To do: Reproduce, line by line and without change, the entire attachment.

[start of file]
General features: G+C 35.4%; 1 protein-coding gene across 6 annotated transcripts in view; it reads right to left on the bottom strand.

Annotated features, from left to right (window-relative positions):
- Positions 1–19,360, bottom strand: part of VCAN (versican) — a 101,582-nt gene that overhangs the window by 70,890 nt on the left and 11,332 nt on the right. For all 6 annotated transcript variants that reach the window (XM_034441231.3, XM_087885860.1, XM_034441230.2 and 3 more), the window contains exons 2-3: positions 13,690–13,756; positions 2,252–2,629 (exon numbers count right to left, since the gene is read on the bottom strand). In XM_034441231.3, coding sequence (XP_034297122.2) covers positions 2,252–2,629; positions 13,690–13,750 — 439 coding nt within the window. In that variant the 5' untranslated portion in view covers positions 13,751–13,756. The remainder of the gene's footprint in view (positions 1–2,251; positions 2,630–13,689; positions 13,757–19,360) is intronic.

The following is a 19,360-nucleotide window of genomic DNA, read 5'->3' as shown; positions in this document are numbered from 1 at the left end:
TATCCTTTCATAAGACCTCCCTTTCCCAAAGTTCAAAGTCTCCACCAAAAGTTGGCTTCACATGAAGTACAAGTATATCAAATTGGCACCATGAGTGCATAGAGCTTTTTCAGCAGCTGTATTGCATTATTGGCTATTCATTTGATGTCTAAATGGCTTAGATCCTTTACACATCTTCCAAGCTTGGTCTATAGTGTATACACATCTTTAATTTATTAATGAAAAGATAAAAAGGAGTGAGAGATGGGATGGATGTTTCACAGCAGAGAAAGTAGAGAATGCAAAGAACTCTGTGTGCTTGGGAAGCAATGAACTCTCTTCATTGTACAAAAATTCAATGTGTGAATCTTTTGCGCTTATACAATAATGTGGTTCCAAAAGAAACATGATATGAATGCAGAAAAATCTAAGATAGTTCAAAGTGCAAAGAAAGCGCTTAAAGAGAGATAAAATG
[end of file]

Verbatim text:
General features: G+C 35.4%; 1 protein-coding gene across 6 annotated transcripts in view; it reads right to left on the bottom strand.

Annotated features, from left to right (window-relative positions):
- Positions 1–19,360, bottom strand: part of VCAN (versican) — a 101,582-nt gene that overhangs the window by 70,890 nt on the left and 11,332 nt on the right. For all 6 annotated transcript variants that reach the window (XM_034441231.3, XM_087885860.1, XM_034441230.2 and 3 more), the window contains exons 2-3: positions 13,690–13,756; positions 2,252–2,629 (exon numbers count right to left, since the gene is read on the bottom strand). In XM_034441231.3, coding sequence (XP_034297122.2) covers positions 2,252–2,629; positions 13,690–13,750 — 439 coding nt within the window. In that variant the 5' untranslated portion in view covers positions 13,751–13,756. The remainder of the gene's footprint in view (positions 1–2,251; positions 2,630–13,689; positions 13,757–19,360) is intronic.

The following is a 19,360-nucleotide window of genomic DNA, read 5'->3' as shown; positions in this document are numbered from 1 at the left end:
TATCCTTTCATAAGACCTCCCTTTCCCAAAGTTCAAAGTCTCCACCAAAAGTTGGCTTCACATGAAGTACAAGTATATCAAATTGGCACCATGAGTGCATAGAGCTTTTTCAGCAGCTGTATTGCATTATTGGCTATTCATTTGATGTCTAAATGGCTTAGATCCTTTACACATCTTCCAAGCTTGGTCTATAGTGTATACACATCTTTAATTTATTAATGAAAAGATAAAAAGGAGTGAGAGATGGGATGGATGTTTCACAGCAGAGAAAGTAGAGAATGCAAAGAACTCTGTGTGCTTGGGAAGCAATGAACTCTCTTCATTGTACAAAAATTCAATGTGTGAATCTTTTGCGCTTATACAATAATGTGGTTCCAAAAGAAACATGATATGAATGCAGAAAAATCTAAGATAGTTCAAAGTGCAAAGAAAGCGCTTAAAGAGAGATAAAATG